Regulatory B (Breg) cells are a special subset of immunoregulatory cells with unique phenotypes and functions. In this study, human CD19+CD25high Breg cells were purified from human peripheral blood. Based on the coculture system of Breg cells and CD4+ T cells in vitro, Breg cells were found to promote the increase in regulatory T (Treg) cells while decreasing the number of Th17 cells. Breg cells regulate Treg cells through two processes: cell-cell contact and cytokines. TGF-βsRII, a blocker of transforming growth factor-β (TGF-β), can attenuate the effects of Treg elevation, suggesting that TGF-β is the main cytokine, while Breg cells rather than interleukin-10 (IL-10) regulate the differentiation of Treg cells. However, Th17 cells were mainly regulated by cytokines, without an obvious regulatory effect on cell-cell contacts. Breg cells may regulate Th17 cells by a pathway independent of TGF-β and IL-6. The coculture of Breg cells and CD4+ T cells led to changes in the cytokine spectrum, which included significant increases in IL-4, IL-6 and IL-10 but not obvious changes in IL-2, IFN-γ and TNF. The inhibitory effect of Breg cells was weakened by blocking cell-cell contacts in cultures separated with the Transwell chamber because IL-10 decreased while IL-6 increased when compared with cocultured Breg and CD4+ T cells. When the IL-10 inhibitor IL-10sRα was added, IL-6 and TNF levels significantly increased, while treatment with the TGF-β inhibitor TGF-βsRII did not result in similar changes, suggesting that IL-10 is an important molecule to inhibit the proinflammatory factors IL-6 and TNF in this culture system.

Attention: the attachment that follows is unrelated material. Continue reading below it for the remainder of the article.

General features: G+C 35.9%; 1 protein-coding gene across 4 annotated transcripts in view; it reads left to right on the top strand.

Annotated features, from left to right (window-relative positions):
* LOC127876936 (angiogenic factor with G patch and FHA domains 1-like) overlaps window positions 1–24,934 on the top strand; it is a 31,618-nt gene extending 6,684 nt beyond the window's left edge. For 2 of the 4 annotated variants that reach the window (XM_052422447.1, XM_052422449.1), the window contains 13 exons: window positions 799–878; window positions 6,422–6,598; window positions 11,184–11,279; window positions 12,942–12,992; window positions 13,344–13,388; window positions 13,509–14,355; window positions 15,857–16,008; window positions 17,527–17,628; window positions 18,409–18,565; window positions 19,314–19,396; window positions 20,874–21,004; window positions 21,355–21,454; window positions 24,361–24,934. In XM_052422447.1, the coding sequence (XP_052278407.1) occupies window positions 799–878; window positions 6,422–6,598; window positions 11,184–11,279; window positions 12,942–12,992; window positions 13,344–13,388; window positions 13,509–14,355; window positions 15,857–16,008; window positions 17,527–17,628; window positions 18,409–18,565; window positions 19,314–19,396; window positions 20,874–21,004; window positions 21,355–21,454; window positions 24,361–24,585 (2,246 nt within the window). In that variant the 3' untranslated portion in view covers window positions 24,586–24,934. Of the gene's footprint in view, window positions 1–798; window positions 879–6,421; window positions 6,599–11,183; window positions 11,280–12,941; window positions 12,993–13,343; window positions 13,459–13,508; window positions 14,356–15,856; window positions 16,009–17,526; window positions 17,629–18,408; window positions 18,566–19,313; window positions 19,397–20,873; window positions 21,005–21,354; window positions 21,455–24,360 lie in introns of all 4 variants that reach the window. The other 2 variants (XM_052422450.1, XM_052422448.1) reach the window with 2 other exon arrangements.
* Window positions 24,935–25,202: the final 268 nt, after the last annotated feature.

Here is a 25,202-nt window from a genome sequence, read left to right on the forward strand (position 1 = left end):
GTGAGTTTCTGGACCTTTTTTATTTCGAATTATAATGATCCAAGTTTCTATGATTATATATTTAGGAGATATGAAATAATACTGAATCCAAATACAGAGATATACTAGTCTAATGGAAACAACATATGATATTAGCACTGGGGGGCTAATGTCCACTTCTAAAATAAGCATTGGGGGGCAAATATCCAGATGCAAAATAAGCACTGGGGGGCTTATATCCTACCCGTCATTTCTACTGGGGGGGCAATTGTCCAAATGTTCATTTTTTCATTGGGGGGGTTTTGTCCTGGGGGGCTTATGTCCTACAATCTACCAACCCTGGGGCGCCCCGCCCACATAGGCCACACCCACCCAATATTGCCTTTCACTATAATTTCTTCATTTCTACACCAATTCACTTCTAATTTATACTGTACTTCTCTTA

Keywords: Cellular immunology; Human regulatory B.
Copyright © 2019. Published by Elsevier Inc.